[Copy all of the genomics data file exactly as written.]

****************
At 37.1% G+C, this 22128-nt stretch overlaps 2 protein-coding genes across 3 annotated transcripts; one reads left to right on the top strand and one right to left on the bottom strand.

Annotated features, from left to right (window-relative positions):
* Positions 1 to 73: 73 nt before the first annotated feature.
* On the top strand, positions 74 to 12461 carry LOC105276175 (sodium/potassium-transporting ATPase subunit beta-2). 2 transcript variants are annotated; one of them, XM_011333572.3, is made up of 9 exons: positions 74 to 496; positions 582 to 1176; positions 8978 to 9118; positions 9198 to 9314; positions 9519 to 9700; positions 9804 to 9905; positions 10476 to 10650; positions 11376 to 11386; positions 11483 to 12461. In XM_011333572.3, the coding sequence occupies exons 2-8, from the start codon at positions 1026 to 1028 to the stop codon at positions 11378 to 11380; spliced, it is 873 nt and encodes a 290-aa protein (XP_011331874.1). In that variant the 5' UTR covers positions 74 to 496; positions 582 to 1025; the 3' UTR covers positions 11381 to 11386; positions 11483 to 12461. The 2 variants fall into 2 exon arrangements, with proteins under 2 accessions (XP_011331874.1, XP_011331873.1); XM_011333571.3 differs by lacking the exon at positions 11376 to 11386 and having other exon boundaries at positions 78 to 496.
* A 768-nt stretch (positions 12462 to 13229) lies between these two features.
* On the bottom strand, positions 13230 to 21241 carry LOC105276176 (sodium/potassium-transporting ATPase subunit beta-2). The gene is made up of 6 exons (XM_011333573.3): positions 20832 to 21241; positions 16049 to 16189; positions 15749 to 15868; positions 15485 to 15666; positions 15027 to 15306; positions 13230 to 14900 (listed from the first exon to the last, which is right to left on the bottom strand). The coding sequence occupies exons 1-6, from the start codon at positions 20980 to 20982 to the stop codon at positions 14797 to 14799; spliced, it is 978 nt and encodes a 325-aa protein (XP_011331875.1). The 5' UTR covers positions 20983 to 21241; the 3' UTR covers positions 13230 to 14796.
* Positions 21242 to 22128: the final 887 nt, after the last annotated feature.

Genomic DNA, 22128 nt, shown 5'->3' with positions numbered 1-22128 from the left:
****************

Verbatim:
At 37.1% G+C, this 22128-nt stretch overlaps 2 protein-coding genes across 3 annotated transcripts; one reads left to right on the top strand and one right to left on the bottom strand.

Annotated features, from left to right (window-relative positions):
* Positions 1 to 73: 73 nt before the first annotated feature.
* On the top strand, positions 74 to 12461 carry LOC105276175 (sodium/potassium-transporting ATPase subunit beta-2). 2 transcript variants are annotated; one of them, XM_011333572.3, is made up of 9 exons: positions 74 to 496; positions 582 to 1176; positions 8978 to 9118; positions 9198 to 9314; positions 9519 to 9700; positions 9804 to 9905; positions 10476 to 10650; positions 11376 to 11386; positions 11483 to 12461. In XM_011333572.3, the coding sequence occupies exons 2-8, from the start codon at positions 1026 to 1028 to the stop codon at positions 11378 to 11380; spliced, it is 873 nt and encodes a 290-aa protein (XP_011331874.1). In that variant the 5' UTR covers positions 74 to 496; positions 582 to 1025; the 3' UTR covers positions 11381 to 11386; positions 11483 to 12461. The 2 variants fall into 2 exon arrangements, with proteins under 2 accessions (XP_011331874.1, XP_011331873.1); XM_011333571.3 differs by lacking the exon at positions 11376 to 11386 and having other exon boundaries at positions 78 to 496.
* A 768-nt stretch (positions 12462 to 13229) lies between these two features.
* On the bottom strand, positions 13230 to 21241 carry LOC105276176 (sodium/potassium-transporting ATPase subunit beta-2). The gene is made up of 6 exons (XM_011333573.3): positions 20832 to 21241; positions 16049 to 16189; positions 15749 to 15868; positions 15485 to 15666; positions 15027 to 15306; positions 13230 to 14900 (listed from the first exon to the last, which is right to left on the bottom strand). The coding sequence occupies exons 1-6, from the start codon at positions 20980 to 20982 to the stop codon at positions 14797 to 14799; spliced, it is 978 nt and encodes a 325-aa protein (XP_011331875.1). The 5' UTR covers positions 20983 to 21241; the 3' UTR covers positions 13230 to 14796.
* Positions 21242 to 22128: the final 887 nt, after the last annotated feature.

Genomic DNA, 22128 nt, shown 5'->3' with positions numbered 1-22128 from the left: